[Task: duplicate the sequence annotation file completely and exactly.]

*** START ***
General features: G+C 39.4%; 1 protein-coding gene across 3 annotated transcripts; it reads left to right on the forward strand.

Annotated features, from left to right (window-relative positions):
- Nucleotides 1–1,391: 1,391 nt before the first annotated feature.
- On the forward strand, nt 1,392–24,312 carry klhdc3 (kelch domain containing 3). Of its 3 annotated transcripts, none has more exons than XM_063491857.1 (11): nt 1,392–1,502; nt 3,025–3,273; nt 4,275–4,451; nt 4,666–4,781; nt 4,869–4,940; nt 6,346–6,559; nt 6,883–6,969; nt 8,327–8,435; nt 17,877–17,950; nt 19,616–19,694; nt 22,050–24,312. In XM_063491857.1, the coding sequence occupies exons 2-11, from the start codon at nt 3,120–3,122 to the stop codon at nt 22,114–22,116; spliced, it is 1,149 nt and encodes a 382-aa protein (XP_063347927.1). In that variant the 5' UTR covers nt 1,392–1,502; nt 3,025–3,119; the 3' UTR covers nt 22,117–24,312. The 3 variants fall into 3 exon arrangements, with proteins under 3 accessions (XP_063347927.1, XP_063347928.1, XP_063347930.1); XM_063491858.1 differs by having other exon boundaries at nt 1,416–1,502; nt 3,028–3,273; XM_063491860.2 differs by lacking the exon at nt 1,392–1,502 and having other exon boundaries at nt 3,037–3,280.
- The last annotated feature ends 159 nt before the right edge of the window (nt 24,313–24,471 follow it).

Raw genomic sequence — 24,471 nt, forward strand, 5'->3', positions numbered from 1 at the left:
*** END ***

General features: G+C 39.4%; 1 protein-coding gene across 3 annotated transcripts; it reads left to right on the forward strand.

Annotated features, from left to right (window-relative positions):
- Nucleotides 1–1,391: 1,391 nt before the first annotated feature.
- On the forward strand, nt 1,392–24,312 carry klhdc3 (kelch domain containing 3). Of its 3 annotated transcripts, none has more exons than XM_063491857.1 (11): nt 1,392–1,502; nt 3,025–3,273; nt 4,275–4,451; nt 4,666–4,781; nt 4,869–4,940; nt 6,346–6,559; nt 6,883–6,969; nt 8,327–8,435; nt 17,877–17,950; nt 19,616–19,694; nt 22,050–24,312. In XM_063491857.1, the coding sequence occupies exons 2-11, from the start codon at nt 3,120–3,122 to the stop codon at nt 22,114–22,116; spliced, it is 1,149 nt and encodes a 382-aa protein (XP_063347927.1). In that variant the 5' UTR covers nt 1,392–1,502; nt 3,025–3,119; the 3' UTR covers nt 22,117–24,312. The 3 variants fall into 3 exon arrangements, with proteins under 3 accessions (XP_063347927.1, XP_063347928.1, XP_063347930.1); XM_063491858.1 differs by having other exon boundaries at nt 1,416–1,502; nt 3,028–3,273; XM_063491860.2 differs by lacking the exon at nt 1,392–1,502 and having other exon boundaries at nt 3,037–3,280.
- The last annotated feature ends 159 nt before the right edge of the window (nt 24,313–24,471 follow it).

Raw genomic sequence — 24,471 nt, forward strand, 5'->3', positions numbered from 1 at the left: